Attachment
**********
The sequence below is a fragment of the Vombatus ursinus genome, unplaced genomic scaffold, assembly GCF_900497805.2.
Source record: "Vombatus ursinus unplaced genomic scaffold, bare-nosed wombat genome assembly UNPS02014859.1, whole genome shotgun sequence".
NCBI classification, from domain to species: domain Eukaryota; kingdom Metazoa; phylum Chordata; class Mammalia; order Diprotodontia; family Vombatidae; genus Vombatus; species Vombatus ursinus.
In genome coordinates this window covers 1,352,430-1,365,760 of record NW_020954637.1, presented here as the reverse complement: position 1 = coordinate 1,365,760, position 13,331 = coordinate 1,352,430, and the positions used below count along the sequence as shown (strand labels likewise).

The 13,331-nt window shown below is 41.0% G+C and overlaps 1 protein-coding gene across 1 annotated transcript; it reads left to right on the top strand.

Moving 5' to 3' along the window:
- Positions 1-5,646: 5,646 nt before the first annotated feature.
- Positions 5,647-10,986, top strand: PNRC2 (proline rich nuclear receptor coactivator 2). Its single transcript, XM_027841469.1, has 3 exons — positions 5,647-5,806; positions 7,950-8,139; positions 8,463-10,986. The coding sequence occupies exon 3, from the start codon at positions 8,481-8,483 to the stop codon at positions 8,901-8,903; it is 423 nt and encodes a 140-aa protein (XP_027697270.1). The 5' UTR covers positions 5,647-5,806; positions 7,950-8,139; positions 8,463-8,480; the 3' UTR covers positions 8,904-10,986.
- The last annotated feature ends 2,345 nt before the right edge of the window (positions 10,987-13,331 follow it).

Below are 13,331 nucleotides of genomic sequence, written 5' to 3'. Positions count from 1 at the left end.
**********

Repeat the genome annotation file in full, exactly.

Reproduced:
The sequence below is a fragment of the Vombatus ursinus genome, unplaced genomic scaffold, assembly GCF_900497805.2.
Source record: "Vombatus ursinus unplaced genomic scaffold, bare-nosed wombat genome assembly UNPS02014859.1, whole genome shotgun sequence".
NCBI classification, from domain to species: domain Eukaryota; kingdom Metazoa; phylum Chordata; class Mammalia; order Diprotodontia; family Vombatidae; genus Vombatus; species Vombatus ursinus.
In genome coordinates this window covers 1,352,430-1,365,760 of record NW_020954637.1, presented here as the reverse complement: position 1 = coordinate 1,365,760, position 13,331 = coordinate 1,352,430, and the positions used below count along the sequence as shown (strand labels likewise).

The 13,331-nt window shown below is 41.0% G+C and overlaps 1 protein-coding gene across 1 annotated transcript; it reads left to right on the top strand.

Moving 5' to 3' along the window:
- Positions 1-5,646: 5,646 nt before the first annotated feature.
- Positions 5,647-10,986, top strand: PNRC2 (proline rich nuclear receptor coactivator 2). Its single transcript, XM_027841469.1, has 3 exons — positions 5,647-5,806; positions 7,950-8,139; positions 8,463-10,986. The coding sequence occupies exon 3, from the start codon at positions 8,481-8,483 to the stop codon at positions 8,901-8,903; it is 423 nt and encodes a 140-aa protein (XP_027697270.1). The 5' UTR covers positions 5,647-5,806; positions 7,950-8,139; positions 8,463-8,480; the 3' UTR covers positions 8,904-10,986.
- The last annotated feature ends 2,345 nt before the right edge of the window (positions 10,987-13,331 follow it).

Below are 13,331 nucleotides of genomic sequence, written 5' to 3'. Positions count from 1 at the left end.